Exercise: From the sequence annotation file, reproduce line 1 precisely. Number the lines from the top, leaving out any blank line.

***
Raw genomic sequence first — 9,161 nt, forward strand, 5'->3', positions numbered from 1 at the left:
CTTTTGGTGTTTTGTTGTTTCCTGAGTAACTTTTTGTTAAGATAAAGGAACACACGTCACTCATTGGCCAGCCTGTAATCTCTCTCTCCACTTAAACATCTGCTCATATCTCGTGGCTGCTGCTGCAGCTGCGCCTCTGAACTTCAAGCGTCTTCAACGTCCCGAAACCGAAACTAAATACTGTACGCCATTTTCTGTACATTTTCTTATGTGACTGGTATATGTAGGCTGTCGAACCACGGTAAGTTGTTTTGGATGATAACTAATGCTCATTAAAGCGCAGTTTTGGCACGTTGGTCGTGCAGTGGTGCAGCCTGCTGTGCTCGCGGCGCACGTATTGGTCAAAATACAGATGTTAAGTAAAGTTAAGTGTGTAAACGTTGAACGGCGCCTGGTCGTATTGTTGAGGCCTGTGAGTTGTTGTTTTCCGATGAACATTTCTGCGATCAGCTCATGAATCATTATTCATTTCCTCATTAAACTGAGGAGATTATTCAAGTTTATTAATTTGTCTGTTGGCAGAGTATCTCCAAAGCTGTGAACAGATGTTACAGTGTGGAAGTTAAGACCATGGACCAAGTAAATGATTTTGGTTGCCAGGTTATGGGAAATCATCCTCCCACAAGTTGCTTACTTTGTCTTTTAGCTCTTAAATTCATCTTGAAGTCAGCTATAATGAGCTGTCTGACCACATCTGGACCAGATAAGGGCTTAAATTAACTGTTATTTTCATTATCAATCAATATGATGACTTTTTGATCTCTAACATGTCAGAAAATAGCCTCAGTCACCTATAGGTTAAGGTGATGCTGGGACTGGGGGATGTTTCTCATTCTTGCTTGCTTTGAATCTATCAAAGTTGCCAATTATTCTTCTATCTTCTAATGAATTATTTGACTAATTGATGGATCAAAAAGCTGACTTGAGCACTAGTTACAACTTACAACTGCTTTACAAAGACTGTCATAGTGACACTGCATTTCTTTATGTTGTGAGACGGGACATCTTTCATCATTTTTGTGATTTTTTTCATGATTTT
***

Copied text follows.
Raw genomic sequence first — 9,161 nt, forward strand, 5'->3', positions numbered from 1 at the left: